OECD Secretary General Mathias Cormann

OECD does not anticipate growth to edge up until 2025


World growth is set to remain modest, with the impact of the necessary monetary policy tightening, weak trade and lower business and consumer confidence being increasingly felt, according to the OECD’s latest Economic Outlook.

The Outlook projects global GDP growth of 2.7% in 2024 and a slight improvement to 3.0% in 2025. Asia is expected to continue to account for the bulk of global growth in 2024-25, as it has in 2023.

Consumer price inflation is expected to continue to ease gradually back towards central bank targets in most economies by 2025, as cost pressures moderate. Consumer price inflation in OECD countries is expected to decline from 7.0% in 2023 to 5.2% in 2024 and 3.8% in 2025.

(Source: OECD)

GDP growth in the United States is projected at 1.5% in 2024, and then picking up slightly to 1.7% in 2025 as monetary policy is expected to ease. In the euro area GDP growth is projected at 0.9% in 2024 and 1.5% in 2025. China is expected to grow at 4.7% in 2024 and 4.2% in 2025 on the back of ongoing stresses in the real estate sector and continued high household saving rates.

“The global economy continues to confront the challenges of both low growth and elevated inflation…We expect that inflation will be back at central bank targets by 2025 in most economies,” OECD Secretary-General Mathias Cormann said. “Over the longer term, our projections show a significant rise in government debt, in part as a result of a further slowdown in growth.”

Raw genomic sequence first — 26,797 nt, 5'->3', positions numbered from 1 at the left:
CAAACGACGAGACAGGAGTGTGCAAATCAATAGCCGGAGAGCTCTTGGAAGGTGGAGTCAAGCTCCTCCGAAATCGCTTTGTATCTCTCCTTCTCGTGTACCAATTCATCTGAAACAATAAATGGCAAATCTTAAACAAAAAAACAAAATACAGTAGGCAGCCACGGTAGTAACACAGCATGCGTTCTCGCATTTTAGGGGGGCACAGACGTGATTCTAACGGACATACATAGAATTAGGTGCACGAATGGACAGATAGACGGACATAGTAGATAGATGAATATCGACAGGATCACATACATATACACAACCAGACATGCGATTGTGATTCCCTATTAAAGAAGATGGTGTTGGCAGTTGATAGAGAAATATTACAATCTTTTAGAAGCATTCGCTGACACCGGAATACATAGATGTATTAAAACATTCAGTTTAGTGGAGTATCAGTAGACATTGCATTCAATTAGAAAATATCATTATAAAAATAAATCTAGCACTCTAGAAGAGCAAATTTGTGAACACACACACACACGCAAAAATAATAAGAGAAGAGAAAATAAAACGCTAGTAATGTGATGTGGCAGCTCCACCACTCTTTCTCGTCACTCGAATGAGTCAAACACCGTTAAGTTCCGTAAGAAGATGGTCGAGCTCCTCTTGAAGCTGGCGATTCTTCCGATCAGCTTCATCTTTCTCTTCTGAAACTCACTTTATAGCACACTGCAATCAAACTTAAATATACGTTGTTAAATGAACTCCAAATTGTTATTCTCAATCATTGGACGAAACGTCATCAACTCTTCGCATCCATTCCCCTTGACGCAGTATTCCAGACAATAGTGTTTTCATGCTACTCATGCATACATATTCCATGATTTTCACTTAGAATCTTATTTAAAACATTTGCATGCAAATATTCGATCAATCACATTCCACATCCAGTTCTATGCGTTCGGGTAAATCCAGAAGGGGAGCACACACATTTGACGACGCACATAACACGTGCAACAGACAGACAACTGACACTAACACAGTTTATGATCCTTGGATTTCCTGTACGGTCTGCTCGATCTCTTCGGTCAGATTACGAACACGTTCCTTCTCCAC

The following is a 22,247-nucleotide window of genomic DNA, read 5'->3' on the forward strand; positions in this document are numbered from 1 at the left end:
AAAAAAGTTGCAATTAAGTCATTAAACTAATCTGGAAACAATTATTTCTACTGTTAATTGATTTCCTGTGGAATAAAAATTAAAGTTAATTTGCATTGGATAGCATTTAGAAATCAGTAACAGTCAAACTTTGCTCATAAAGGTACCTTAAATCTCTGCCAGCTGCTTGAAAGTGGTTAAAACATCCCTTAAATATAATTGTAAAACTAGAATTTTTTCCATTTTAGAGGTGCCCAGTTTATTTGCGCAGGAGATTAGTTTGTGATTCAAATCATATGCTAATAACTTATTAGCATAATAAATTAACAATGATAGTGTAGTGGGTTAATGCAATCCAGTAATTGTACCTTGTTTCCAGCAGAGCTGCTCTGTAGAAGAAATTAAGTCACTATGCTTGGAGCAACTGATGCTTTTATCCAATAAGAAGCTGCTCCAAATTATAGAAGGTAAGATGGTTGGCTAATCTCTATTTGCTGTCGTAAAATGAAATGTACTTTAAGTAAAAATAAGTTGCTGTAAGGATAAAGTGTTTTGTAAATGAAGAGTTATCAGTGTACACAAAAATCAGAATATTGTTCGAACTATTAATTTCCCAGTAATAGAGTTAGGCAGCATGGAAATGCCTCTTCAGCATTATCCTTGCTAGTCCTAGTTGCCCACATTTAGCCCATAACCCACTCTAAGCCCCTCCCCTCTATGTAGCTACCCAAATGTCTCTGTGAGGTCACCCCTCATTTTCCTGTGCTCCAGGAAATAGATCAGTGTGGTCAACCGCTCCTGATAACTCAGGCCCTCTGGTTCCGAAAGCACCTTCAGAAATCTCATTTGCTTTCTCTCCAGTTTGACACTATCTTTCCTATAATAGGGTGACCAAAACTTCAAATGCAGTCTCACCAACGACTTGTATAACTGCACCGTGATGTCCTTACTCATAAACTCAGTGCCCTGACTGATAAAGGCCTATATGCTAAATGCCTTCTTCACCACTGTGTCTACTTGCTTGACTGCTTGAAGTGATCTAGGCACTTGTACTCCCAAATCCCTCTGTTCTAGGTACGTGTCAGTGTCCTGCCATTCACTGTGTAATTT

The Outlook highlights a range of risks. Geopolitical tensions remain a key source of uncertainty and have risen further as a result of the evolving conflict in Israel-Palestine. Amid heightened geopolitical tensions and a longer-term decline in the trade intensity of growth, the anticipated cyclical pick-up in trade growth could fail to materialise, according to the Paris-based organisation.

Still, economic forecasting is an inexact science. As in 2023, forecasts may well fall wide of the mark again.